Try to imagine hanging by a rope to a metal wire, several dozen feet above the treeline of a jungle made of giant trees at least 300 feet high. Then imagine looking down at your feet, while that forest disappears over a cliff, looking down a valley about 1,000 feet down, while your pulley screams at about 30 km/h above you.

Still with me?

After riding a couple more ziplines over the forest and across that huge valley, we got to a point lower in the park where I thought the ride was over. It wasn't.

We were on a platform rigged on a tree so gigantic I'm not even going to try to describe it. Avatar-sized. We were not even close to its top, and we had to rappel it down 150 feet to finish the course. Having been hooked onto the rappel rope, you had to sit in your harness, hanging in thin air, before they started lowering you down. Insane.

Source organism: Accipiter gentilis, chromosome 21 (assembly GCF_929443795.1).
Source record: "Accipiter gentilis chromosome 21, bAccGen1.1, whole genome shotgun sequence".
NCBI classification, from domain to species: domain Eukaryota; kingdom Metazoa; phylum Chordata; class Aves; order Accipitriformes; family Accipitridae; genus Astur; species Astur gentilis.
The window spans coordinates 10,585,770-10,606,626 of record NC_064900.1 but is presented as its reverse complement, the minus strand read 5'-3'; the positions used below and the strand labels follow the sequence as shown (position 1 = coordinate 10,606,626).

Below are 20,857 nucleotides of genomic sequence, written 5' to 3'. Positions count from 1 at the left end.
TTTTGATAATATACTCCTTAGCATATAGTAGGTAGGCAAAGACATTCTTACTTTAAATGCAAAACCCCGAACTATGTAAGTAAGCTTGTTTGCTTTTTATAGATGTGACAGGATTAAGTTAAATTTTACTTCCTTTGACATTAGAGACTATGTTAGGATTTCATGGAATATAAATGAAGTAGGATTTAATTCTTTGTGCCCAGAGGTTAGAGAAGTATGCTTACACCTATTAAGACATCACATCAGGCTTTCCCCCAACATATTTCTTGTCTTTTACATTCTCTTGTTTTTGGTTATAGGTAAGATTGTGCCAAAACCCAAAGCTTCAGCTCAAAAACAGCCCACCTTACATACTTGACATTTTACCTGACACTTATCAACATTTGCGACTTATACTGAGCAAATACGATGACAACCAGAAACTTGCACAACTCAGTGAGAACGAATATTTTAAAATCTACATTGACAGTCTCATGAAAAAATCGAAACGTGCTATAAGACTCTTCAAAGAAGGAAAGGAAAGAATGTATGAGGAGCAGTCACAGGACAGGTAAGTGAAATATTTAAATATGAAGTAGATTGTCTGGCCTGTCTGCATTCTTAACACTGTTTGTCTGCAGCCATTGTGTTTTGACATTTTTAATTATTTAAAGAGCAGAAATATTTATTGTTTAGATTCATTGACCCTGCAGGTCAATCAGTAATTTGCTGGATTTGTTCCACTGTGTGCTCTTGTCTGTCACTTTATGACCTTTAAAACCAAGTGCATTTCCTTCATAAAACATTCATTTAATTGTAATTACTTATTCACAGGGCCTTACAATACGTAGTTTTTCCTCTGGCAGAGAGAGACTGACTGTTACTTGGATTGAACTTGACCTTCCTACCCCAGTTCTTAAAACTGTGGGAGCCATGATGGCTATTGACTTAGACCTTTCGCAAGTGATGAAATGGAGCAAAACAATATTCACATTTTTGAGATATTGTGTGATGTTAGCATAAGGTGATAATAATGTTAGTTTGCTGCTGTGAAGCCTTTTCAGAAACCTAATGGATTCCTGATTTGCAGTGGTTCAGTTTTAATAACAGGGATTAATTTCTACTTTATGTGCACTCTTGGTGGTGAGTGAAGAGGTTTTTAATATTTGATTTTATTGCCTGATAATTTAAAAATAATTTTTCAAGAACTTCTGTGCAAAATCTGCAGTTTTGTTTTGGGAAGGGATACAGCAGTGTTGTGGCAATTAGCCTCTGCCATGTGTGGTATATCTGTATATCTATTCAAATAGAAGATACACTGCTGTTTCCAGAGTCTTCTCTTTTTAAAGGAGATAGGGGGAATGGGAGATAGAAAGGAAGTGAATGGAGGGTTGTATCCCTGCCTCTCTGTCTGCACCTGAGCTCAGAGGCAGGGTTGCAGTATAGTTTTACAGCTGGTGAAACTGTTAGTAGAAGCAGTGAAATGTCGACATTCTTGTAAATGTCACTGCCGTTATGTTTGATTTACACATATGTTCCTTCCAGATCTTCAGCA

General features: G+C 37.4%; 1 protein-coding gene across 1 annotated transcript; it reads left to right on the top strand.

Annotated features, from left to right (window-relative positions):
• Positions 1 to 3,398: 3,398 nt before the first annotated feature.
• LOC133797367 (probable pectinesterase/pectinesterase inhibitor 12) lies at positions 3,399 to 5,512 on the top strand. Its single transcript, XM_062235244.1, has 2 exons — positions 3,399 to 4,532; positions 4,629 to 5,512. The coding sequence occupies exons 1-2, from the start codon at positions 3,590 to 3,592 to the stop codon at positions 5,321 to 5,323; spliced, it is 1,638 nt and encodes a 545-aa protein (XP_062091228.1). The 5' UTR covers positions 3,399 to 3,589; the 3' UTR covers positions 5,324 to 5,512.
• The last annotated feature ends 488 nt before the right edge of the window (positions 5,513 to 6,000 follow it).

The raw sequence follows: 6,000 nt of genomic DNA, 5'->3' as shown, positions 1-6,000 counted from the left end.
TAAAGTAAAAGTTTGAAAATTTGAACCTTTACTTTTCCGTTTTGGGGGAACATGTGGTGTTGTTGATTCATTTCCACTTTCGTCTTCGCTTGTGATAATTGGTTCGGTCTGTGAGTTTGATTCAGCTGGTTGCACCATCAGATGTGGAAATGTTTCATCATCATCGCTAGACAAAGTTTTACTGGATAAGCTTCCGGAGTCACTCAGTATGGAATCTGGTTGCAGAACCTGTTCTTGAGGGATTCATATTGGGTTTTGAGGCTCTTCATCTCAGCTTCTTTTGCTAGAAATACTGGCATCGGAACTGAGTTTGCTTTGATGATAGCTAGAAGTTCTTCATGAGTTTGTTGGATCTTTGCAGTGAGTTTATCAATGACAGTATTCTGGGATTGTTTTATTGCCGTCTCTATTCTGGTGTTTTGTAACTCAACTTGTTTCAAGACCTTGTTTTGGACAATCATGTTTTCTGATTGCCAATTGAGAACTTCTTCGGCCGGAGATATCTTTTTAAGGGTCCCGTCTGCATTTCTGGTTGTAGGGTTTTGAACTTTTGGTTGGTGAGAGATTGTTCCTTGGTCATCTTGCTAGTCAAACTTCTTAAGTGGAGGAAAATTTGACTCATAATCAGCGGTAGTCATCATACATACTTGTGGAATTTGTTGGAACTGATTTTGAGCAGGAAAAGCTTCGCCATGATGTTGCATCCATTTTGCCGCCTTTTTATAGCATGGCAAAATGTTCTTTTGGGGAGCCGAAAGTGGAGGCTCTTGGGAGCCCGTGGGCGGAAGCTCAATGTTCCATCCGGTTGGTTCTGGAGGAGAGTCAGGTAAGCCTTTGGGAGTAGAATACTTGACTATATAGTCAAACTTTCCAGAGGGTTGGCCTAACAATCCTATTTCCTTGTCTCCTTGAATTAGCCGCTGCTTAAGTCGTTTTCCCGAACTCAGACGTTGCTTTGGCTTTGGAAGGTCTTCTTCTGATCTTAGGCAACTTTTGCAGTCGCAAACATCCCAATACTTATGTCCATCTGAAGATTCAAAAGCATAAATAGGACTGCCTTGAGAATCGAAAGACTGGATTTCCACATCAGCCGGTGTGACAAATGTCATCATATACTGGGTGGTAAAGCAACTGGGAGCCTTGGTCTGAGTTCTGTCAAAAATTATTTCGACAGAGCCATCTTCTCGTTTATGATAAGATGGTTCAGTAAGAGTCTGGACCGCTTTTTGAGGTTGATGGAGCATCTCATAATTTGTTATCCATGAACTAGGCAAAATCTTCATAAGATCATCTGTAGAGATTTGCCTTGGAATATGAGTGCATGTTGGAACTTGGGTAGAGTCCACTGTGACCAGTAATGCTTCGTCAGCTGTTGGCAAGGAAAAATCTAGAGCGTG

At this point, I'll skip the Tarzan thing where they push you off a bungee platform hooked only on the loose end of a climbing rope that swings you several hundred feet into the jungle.

Because I want to tell you about the last platform.

After climbing to the top of a steep hill, you get to an open platform that overlooks the valley I was telling you about earlier. No big deal, you think, I've flown over it three times already. Remember I told you we were also wearing hangers? Check this out. They invert the harness and hook it up to the hangers, on your back. Then, they lift you and clip your pulley to the zipline, and make you slip one foot after the other onto a looped rope that hangs from the pulley. Yeah, you heard me right. You're 100% horizontal, face down, head first. Then they push you above the valley.